Chiang Mai, Thailand – Elephant kingdom…

After the hectic pace of Bangkok we escaped to the relative tranquility of Chiang Mai, a short 1hr 15 min flight away – or 11 hrs by overnight luxury bus, complete with a hostess serving snacks and drinks, and a 01h00 stop for supper…We tried out both options and both agreed that flying was the way to go, even though it was about 30% more expensive. We were both looking forward to spending time with the famous elephants of Chiang Mai.

We arrived in Chiang Mai on the VIP32 bus at the ungodly hour of 06h15, and after dodging the few extortionately priced tuk tuk drivers waiting to pounce on naive travelers, we used Grab, and Uber competitor to take us to our first hotel in Chiang Mai, the Sira Boutique Hotel, which we’d found on Booking.com for $18/night. Of course, while catching an overnight luxury coach sounds great, it is actually not very practical, as in Thailand check-in in usually at 14h00 or 15h00. As a Booking.com ‘Genius’ user I was entitled to an early check-in of 12h00, which I requested twice – but no response was received from the hotel by the time we left Bangkok.

We dragged our bags into the lobby of the Sira Boutique Hotel at around 07h00, and a friendly male staff member welcomed us at reception. We explained that we would appreciate as early a check-in as possible after guests checked out at 10h00, and he said that check-in would probably be around 11h00 when the room had been cleaned. We stowed our bags in a corner and napped on the couches in the lobby for two hours, before heading out to find breakfast, as the hotel only offered breakfast to guests who had breakfast included in their room rate. Luckily right next door we found a cafe which offered a mediocre breakfast for around $4/person which we settled on. We were back in the lobby around 10h00. An unsmiling, disinterested reception girl had replaced the more animated night duty manager. She was deeply engrossed in watching a Thai soapy on her computer when we arrived, and pointedly ignored us the entire morning.

At around 11h00 I approached her to check that our booking was in order and enquire as to when we could expect to check-in. She didn’t contact housekeeping to find out, but rather repeated what I’d heard her tell the other six guests who had arrived during the morning: “Check-in 2pm”….I pointed out to her that we had requested an early check-in, which had been confirmed at 07h00 by the night manager, but she just stared at me. I returned to the couch and rested for another hour. At 12h00 I again approached her, and again she just repeated her 14h00 check-in line. This time I insisted on my early check-in, and she called house-keeping under duress…Of course the room had been ready for an hour!

Mobile barbershop at the weekend Night Market

Other than the miserable, unfriendly staff our stay at Sira was not too bad given the price and it’s great position within the walls of the old city, within walking distance to the weekend night market in Walking Street that very evening.After a rest of a few hours we enjoyed a visit to the night market where we snacked on local street food and fruit smoothies. Chiang Mai also hosts a massive night market every day in a different part of the old city which we visited twice during our stay…Great food was on offer there as well.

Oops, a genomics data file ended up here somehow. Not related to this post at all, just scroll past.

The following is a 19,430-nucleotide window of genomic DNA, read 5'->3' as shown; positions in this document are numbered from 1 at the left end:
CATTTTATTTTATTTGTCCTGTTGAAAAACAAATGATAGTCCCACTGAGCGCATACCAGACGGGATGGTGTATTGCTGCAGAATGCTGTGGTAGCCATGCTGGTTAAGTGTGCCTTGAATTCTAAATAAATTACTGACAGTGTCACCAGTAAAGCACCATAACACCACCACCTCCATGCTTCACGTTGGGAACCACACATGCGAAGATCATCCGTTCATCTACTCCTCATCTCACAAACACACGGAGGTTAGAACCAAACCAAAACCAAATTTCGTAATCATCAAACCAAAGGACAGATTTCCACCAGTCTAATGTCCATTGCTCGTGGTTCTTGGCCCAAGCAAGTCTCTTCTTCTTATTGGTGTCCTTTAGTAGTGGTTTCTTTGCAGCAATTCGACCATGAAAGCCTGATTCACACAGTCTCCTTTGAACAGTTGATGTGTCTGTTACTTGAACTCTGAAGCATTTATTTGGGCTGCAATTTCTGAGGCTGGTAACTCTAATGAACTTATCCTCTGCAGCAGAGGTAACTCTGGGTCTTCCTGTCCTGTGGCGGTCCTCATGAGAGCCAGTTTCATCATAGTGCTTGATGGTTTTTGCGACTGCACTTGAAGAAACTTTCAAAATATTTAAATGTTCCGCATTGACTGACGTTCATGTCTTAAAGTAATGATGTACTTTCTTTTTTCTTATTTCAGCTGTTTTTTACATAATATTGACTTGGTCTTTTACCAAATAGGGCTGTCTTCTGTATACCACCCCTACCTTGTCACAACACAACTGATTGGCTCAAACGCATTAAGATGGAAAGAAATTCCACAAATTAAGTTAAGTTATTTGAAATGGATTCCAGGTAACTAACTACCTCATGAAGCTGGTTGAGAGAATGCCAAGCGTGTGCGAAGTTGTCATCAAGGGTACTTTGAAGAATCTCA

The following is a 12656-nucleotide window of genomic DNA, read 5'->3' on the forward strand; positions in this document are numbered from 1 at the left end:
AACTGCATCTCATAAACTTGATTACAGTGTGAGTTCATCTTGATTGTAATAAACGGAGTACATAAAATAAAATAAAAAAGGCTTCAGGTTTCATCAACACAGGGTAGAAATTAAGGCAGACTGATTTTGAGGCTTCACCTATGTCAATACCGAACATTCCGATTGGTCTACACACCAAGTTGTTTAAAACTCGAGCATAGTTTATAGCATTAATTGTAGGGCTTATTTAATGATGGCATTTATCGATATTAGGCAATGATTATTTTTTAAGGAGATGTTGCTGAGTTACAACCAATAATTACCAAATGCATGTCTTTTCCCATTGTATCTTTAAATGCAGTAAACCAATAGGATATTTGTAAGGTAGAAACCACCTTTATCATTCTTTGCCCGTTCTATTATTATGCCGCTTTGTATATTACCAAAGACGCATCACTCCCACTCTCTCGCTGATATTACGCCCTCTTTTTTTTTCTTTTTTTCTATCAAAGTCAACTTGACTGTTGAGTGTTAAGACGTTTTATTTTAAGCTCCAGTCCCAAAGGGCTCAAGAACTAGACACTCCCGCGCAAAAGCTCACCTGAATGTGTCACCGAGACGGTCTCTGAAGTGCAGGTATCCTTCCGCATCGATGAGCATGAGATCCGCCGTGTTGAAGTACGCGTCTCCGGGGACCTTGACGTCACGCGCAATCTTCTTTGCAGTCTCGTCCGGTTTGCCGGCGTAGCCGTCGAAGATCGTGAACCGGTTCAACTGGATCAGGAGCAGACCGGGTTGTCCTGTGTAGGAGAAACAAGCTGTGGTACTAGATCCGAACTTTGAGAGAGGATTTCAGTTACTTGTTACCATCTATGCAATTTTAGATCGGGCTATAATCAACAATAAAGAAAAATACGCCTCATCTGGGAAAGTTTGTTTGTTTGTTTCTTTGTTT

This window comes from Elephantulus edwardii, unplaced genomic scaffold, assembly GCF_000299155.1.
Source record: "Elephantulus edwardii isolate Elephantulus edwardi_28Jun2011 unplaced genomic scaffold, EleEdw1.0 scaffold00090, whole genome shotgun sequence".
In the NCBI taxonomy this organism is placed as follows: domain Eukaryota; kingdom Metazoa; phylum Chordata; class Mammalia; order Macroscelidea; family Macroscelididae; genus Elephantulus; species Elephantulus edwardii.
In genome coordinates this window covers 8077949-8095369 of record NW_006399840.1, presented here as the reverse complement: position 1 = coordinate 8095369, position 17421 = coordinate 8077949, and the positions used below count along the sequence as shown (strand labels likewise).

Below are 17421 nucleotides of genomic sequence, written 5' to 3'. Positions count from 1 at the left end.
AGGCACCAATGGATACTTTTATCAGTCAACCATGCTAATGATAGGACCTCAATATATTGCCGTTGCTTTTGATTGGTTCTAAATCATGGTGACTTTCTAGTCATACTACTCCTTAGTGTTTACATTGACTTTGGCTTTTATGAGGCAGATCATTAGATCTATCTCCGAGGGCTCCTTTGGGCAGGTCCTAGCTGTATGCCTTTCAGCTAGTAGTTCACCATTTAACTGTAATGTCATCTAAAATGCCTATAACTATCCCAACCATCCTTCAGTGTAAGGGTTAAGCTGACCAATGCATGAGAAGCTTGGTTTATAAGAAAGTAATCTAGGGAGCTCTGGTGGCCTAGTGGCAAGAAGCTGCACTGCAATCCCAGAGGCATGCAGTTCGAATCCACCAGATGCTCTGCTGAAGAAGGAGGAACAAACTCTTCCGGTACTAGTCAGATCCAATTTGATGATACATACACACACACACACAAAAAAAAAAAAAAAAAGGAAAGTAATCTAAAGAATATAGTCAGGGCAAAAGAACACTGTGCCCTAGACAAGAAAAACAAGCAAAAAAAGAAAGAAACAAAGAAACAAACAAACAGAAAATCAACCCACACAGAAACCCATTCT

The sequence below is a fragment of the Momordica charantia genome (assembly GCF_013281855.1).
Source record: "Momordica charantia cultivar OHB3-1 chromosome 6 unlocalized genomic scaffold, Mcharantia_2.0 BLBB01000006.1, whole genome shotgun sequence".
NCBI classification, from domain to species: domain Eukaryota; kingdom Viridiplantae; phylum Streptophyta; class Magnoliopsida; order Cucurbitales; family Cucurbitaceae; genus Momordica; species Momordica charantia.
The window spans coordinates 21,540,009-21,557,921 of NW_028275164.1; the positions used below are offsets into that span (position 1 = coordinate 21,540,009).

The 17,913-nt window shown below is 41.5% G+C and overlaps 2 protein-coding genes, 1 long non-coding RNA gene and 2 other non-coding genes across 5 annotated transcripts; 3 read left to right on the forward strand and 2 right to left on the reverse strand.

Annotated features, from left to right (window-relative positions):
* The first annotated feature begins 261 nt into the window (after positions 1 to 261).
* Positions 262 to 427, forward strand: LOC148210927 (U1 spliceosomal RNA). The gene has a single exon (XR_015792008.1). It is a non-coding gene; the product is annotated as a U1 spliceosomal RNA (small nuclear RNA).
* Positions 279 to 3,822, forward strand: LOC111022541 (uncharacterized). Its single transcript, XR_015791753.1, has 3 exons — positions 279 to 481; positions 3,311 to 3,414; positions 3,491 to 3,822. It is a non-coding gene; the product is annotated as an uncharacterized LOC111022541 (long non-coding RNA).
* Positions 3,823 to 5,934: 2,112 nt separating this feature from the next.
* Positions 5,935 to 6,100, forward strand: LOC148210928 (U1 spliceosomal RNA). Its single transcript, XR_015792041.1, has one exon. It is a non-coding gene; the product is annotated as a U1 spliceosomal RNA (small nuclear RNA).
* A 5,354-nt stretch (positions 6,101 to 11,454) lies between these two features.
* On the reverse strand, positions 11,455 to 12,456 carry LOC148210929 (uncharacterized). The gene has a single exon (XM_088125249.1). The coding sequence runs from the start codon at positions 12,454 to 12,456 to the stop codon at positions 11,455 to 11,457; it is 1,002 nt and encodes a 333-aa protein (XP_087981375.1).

A walk in the jungle…

One of the reasons we came to Chiang Mai was to visit one of the elephant sanctuaries located about 30-40km from the city. We carefully chose The Elephant Rescue Sanctuary as they did not offer riding of elephants and do not use chains and hooks on their elephants. We drove for around an hour to get to the sanctuary, and spent most of the day feeding the four elephants in the camp, including a mischievous 2 yr old female calf. We were told that the elephants were extremely tame and enjoyed human contact, so we were encouraged to touch them and interact with them during the visit.

An elephant kiss…
Akhona gets up close to feed mama elephant…

After a home-cooked traditional Thai lunch we took the elephants for a mud bath followed by a wash in the nearby river. It was an almost surreal experience being so close and having so much contact with these beautiful animals. Elephants have been used in Thailand for centuries to drag heavy logs from the forests and even plough farmlands, as well as performing in circuses and tourist entertainment centers, and these sanctuaries aim to improve the conditions under which elephants work, and provide retirement facilities for them to live out their days.

Getting up close to photography the elephant calf

Chiang Mai was a great rest opportunity for us, especially after we moved over the the Riverside House hotel, which was run by a very friendly Thai lady surrounded by equally friendly staff. We were only 10 min walk from the daily Night Market, so we spent both evenings there enjoying the atmosphere and food. We also bought another daypack at a stall as we only had one daypack between the two of us. 

After six days in this laid-back city we caught an Air Asia flight back to Bangkok in preparation for a 7 hr trip by minibus and ferry to the island of Koh Kood, off the coast of Trat in the Gulf of Thailand.

Check out these cool video’s of our day with the elephants – the first one features the mischievous two year old female calf ‘playing’ with me as we take a walk in the jungle. After that we spent a few hours giving the elephants and ourselves a mud bath, followed by a wash in a nearby river…

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derekserra

Derek Antonio Serra is a photographer and filmmaker who has run several successful businesses in the film, tourism and advertising industries. He has recently embraced the nomadic lifestyle after selling his businesses and home. His passions are photography, travel and writing.